Migration to NZ slows
Following a period of strong migration from Australia to New Zealand, largely comprised of Kiwis returning home, this trend has now demonstrably slowed up in recent months, with departures for NZ now in a declining trend.
About 15,800 New Zealand citizens per annum have migrated from Australia to NZ over the past three years, well above the 35 year average to 2013 of 8,900.
Despite this shift there are still more NZ citizens departing for Australia permanently than arriving from Australia, since Australia has a larger and more diverse economy, more opportunities, employment, and comparatively high average weekly earnings.
The annual number of permanent and long term migrants from Australia to NZ is now slowly but surely pulling back.
In fact, Statistics NZ actually reported a seasonally adjusted net losses of permanent departures from New Zealand to Australia in July:
"There was a small seasonally adjusted net loss of 20 migrants to Australia in July 2016.
This relates to the declining trend in migrant arrivals from Australia and an increasing trend in migrant departures to Australia."
If you think that Australia's labour force figures are a bit up and down, then this volatility is nothing compared with what is seen in New Zealand!
The unemployment rate figures for NZ are absolutely all over the place, the latest wild revisions taking the unemployment rate for the March 2016 quarter all the way down to 5.2 per cent, leading to an apparently "steady" quarter-on-quarter result in June.
Technically, therefore, New Zealand (5.1 per cent) now has a lower unemployment rate than Australia (5.7 per cent).
Generally speaking, a comparatively lower unemployment rate should work in NZ's favour when potential migrants are weighing up travel decisions.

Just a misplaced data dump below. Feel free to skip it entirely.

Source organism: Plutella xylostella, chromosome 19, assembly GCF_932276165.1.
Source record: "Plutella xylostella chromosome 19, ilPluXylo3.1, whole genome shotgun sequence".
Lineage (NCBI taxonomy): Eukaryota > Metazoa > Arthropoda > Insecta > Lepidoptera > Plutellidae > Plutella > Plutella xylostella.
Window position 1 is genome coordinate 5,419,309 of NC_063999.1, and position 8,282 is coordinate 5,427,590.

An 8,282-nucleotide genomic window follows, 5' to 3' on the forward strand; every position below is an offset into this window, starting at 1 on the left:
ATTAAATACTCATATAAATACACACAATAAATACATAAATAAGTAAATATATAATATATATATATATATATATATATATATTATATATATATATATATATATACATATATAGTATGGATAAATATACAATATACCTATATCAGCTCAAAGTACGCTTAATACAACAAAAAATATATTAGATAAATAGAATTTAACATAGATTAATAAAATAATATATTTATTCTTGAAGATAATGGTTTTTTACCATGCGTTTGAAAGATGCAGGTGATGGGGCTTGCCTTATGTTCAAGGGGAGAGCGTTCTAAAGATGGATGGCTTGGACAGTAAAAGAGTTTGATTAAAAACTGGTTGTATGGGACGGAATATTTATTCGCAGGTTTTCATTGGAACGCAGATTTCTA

In reality both economies have been impacted by their respective weaknesses in export prices, with New Zealand's dairy industry racking up some alarming losses.
Both countries are also seeing strong employment growth and inflows of capital to their largest cities, but typically weaker activity in their regions.
And both countries are pushing immigration from Asian international students as a key demographic policy.
I've previously noted how British permanent migrants to Australia fell to their lowest monthly level on record in June at just 410 down from a record 2,560 in August 2007.
It's been one of the contributory factors in Australia's slowing population growth, with Asian migrants capturing an ever-increasing share.
Britain's recent "Brexit" referendum - resulting in a momentous decision to leave the European Union - is expected to have some impact here, with more Britons expected to seek an alternative status.
This shock result could potentially benefit immigration in both New Zealand and Australia.
Indeed, it has already been noted that there has been a tenfold increase in British registrants to migrate to New Zealand immediately after the Brexit vote.
10,649 Brits registered to move to New Zealand in the 49 days following the vote, according to the NZ Herald, up from only 4,599 registrations in the corresponding prior year period.